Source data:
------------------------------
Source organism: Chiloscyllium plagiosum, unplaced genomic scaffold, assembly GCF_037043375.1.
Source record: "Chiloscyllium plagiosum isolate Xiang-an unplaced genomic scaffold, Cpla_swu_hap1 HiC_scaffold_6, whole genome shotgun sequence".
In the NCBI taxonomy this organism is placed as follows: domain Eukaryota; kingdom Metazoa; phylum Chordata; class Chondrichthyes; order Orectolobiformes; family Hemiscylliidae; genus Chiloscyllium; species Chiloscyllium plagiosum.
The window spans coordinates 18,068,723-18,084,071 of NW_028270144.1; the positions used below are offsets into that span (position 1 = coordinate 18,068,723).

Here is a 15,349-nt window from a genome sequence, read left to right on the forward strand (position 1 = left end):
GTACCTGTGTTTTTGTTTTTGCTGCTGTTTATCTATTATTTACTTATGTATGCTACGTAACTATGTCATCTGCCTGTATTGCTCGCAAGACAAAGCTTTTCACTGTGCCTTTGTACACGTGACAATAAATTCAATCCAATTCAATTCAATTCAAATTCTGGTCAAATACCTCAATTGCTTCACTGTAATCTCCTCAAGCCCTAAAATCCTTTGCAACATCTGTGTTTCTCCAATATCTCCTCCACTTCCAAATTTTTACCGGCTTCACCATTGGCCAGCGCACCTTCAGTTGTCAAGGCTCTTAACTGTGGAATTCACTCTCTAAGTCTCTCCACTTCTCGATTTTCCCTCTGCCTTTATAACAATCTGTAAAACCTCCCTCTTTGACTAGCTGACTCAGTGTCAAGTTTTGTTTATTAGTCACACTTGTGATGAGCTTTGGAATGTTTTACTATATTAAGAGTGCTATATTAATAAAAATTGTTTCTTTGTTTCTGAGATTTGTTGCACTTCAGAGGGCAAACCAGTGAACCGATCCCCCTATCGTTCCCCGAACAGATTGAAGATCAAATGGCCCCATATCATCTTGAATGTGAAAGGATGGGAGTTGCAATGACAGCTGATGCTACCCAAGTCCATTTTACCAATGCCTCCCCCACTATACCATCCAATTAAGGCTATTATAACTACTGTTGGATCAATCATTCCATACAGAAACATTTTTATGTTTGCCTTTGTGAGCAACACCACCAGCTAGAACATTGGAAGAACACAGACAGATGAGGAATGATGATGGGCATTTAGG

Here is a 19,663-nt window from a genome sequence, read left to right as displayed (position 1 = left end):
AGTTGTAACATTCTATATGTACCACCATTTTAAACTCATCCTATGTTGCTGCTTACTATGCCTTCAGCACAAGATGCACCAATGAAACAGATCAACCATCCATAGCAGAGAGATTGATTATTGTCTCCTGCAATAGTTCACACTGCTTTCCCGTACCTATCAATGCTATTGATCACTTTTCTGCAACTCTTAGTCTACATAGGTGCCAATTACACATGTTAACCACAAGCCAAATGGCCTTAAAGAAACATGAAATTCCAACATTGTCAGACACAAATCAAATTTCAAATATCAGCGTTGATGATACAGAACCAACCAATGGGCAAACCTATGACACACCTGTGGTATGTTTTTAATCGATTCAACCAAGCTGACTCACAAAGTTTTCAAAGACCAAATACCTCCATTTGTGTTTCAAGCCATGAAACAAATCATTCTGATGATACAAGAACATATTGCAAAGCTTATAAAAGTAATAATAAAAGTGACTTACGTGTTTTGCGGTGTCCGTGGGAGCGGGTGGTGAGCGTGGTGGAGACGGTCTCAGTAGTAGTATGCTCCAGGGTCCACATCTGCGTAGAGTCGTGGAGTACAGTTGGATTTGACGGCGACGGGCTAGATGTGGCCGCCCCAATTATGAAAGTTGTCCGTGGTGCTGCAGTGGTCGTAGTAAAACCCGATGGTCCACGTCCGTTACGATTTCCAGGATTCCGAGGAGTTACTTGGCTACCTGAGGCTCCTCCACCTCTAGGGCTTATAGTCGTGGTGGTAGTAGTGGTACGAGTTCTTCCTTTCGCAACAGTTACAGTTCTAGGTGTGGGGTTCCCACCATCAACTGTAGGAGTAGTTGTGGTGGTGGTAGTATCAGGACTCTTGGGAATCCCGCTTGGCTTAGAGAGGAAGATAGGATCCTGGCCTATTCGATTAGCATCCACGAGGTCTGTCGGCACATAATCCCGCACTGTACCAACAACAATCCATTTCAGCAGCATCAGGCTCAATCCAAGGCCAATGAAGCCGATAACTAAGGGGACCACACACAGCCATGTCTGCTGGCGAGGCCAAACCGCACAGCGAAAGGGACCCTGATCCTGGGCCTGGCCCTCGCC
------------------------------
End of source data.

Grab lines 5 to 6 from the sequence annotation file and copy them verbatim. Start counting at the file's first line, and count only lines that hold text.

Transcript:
Here is a 15,349-nt window from a genome sequence, read left to right on the forward strand (position 1 = left end):
GTACCTGTGTTTTTGTTTTTGCTGCTGTTTATCTATTATTTACTTATGTATGCTACGTAACTATGTCATCTGCCTGTATTGCTCGCAAGACAAAGCTTTTCACTGTGCCTTTGTACACGTGACAATAAATTCAATCCAATTCAATTCAATTCAAATTCTGGTCAAATACCTCAATTGCTTCACTGTAATCTCCTCAAGCCCTAAAATCCTTTGCAACATCTGTGTTTCTCCAATATCTCCTCCACTTCCAAATTTTTACCGGCTTCACCATTGGCCAGCGCACCTTCAGTTGTCAAGGCTCTTAACTGTGGAATTCACTCTCTAAGTCTCTCCACTTCTCGATTTTCCCTCTGCCTTTATAACAATCTGTAAAACCTCCCTCTTTGACTAGCTGACTCAGTGTCAAGTTTTGTTTATTAGTCACACTTGTGATGAGCTTTGGAATGTTTTACTATATTAAGAGTGCTATATTAATAAAAATTGTTTCTTTGTTTCTGAGATTTGTTGCACTTCAGAGGGCAAACCAGTGAACCGATCCCCCTATCGTTCCCCGAACAGATTGAAGATCAAATGGCCCCATATCATCTTGAATGTGAAAGGATGGGAGTTGCAATGACAGCTGATGCTACCCAAGTCCATTTTACCAATGCCTCCCCCACTATACCATCCAATTAAGGCTATTATAACTACTGTTGGATCAATCATTCCATACAGAAACATTTTTATGTTTGCCTTTGTGAGCAACACCACCAGCTAGAACATTGGAAGAACACAGACAGATGAGGAATGATGATGGGCATTTAGG